Daesh car bombs, mortars slow down Iraqi advance on Mosul

Daesh car bombs, mortars slow down Iraqi advance on Mosul
Iraqi security forces advance in Qayara, south of Mosul, to attack militants in Daesh militants in Mosul, Iraq, on Wednesday. (REUTERS)
Updated 19 October 2016

Daesh car bombs, mortars slow down Iraqi advance on Mosul

Daesh car bombs, mortars slow down Iraqi advance on Mosul

KHAZER, Iraq: Daesh militants have deployed suicide car bombs and fired mortar rounds to slow down the advance of Iraqi troops outside a key town near the militant-held city of Mosul, an Iraqi army officer said Wednesday.
The officer from the 9th Division told The Associated Press that his troops were now around 1 kilometer away from Hamdaniyah, a historically Christian town also known as Bakhdida.
Since Tuesday, Daesh has sent 12 car bombs, all of which were blown up before reaching their targets, he said, adding that Iraqi troops suffered a small number of casualties from the mortar rounds. The officer, who spoke on condition of anonymity because he was not authorized to talk to reporters, did not provide specific figures.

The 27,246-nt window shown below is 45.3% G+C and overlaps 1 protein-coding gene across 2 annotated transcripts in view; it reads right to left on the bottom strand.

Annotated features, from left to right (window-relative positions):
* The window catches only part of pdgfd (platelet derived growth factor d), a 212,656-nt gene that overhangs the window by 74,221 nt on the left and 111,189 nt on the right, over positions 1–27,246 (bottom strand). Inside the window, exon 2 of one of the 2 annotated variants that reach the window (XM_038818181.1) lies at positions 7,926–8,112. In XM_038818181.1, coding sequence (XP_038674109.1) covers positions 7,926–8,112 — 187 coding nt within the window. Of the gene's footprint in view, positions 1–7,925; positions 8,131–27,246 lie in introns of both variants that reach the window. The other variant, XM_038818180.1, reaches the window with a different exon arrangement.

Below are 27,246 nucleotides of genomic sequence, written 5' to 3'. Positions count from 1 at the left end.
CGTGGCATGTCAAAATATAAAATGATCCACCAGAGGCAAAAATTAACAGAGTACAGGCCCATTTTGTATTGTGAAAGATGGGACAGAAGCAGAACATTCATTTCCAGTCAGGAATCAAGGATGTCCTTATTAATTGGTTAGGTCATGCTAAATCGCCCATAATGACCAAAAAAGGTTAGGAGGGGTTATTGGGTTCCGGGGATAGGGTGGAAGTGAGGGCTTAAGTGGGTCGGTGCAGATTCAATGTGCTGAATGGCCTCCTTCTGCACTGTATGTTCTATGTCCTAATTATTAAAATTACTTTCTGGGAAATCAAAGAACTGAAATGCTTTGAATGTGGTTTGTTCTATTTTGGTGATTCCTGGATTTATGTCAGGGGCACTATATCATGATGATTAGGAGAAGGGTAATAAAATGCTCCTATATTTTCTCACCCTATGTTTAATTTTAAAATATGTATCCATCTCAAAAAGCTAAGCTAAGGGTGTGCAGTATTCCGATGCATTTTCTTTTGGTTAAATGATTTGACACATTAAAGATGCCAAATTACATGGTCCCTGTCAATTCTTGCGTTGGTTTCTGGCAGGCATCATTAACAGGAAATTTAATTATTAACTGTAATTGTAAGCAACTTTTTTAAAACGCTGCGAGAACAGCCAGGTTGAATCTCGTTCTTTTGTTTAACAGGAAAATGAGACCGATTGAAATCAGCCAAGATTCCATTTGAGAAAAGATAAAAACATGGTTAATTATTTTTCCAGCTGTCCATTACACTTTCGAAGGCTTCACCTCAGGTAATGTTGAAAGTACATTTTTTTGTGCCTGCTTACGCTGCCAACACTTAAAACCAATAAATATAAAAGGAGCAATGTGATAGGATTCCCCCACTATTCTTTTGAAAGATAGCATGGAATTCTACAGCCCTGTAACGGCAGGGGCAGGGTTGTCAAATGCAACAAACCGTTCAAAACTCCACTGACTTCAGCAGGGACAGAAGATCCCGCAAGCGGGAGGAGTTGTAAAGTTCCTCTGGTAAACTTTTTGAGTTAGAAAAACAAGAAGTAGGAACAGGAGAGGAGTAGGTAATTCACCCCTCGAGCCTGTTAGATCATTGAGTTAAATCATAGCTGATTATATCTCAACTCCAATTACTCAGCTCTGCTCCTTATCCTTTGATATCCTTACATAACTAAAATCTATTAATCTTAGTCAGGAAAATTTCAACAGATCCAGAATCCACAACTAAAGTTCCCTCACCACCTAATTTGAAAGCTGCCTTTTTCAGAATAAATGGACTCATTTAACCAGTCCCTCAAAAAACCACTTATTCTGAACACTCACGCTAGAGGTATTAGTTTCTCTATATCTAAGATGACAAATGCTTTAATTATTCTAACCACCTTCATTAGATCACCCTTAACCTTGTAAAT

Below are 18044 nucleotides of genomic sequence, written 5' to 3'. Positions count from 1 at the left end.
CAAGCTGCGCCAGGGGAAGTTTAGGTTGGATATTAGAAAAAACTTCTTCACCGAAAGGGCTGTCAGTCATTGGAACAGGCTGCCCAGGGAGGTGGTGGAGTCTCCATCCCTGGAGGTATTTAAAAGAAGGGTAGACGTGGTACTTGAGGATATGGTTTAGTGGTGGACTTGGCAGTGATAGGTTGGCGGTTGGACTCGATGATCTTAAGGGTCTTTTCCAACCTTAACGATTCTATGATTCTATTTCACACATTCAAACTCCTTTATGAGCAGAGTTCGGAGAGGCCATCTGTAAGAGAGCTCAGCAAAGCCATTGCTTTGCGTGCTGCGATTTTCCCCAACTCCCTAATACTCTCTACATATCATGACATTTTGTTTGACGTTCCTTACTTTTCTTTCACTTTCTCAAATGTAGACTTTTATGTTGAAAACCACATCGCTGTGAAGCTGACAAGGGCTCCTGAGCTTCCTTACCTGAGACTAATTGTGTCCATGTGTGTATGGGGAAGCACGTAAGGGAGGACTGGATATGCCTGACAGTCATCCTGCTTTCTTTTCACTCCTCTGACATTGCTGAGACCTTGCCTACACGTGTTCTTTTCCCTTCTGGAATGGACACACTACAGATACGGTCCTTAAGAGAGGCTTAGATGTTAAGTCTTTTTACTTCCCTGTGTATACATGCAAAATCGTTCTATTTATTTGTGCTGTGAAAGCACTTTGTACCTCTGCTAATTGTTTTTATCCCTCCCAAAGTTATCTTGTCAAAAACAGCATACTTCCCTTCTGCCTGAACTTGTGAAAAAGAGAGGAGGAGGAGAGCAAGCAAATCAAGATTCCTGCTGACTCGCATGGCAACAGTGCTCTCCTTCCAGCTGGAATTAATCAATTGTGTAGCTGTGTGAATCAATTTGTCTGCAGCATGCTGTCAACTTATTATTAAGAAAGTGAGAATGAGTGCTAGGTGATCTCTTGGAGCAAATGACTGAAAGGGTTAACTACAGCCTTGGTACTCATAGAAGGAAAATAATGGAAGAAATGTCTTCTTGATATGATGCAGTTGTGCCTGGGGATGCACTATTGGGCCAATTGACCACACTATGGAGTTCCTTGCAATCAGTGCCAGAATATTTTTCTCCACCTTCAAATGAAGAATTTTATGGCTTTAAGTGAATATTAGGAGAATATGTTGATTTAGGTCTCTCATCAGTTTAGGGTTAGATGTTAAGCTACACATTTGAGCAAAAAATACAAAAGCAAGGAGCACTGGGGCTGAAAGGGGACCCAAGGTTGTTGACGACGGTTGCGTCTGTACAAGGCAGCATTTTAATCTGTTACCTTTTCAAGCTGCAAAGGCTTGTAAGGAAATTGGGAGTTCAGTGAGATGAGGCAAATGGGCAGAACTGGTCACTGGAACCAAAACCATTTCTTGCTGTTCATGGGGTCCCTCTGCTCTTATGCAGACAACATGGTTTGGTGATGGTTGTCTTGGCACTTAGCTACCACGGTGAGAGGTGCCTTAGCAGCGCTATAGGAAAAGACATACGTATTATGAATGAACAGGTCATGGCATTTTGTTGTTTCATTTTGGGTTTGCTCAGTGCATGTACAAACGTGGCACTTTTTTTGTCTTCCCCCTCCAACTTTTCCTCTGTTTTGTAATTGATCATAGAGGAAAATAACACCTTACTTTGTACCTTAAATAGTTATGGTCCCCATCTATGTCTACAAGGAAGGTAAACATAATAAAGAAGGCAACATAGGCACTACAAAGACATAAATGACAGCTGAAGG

Iraq launched a massive operation on Monday to retake Mosul, the country’s second largest city and the extremist group’s biggest urban bastion.
The operation is the largest launched by the Iraqi army since the 2003 US-led invasion. Some 25,000 troops, including Sunni tribal fighters, Kurdish forces known as the peshmerga and state-sanctioned Shiite militias known as the Popular Mobilization Units are approaching the city from different directions.
The participation of the Shiite militias in the operation to retake the mainly Sunni Mosul has raised concerns that the campaign could inflame sectarian tensions. Rights groups have accused the Shiite militias of abuses in past campaigns against Daesh-held areas.
In a bid to alleviate those concerns, Shiite militia leaders on Tuesday announced that they will only focus on capturing the mostly Shiite town of Tal Afar to the west of Mosul, and not enter the city itself.
“The only troops who will enter Mosul are the army and police, not the Popular Mobilization Units or the peshmerga,” said Hadi Al-Amiri, the leader of the Badr Brigade, one of the largest Shiite militias.
“This has been agreed upon,” he said at a press conference in the Shiite holy city of Najaf.
Amnesty International said in a report released Tuesday that Iraqi government and paramilitary forces detained, tortured or killed hundreds of Sunni Arab civilians fleeing Daesh-held areas during the operation to retake the Sunni city of Fallujah, west of Baghdad, earlier this year.
The Iraqi government has denied any systematic violations by security forces or the militias, and says individuals have been held accountable for occasional abuses.
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Associated Press Sinan Salaheddin in Baghdad contributed to this report.

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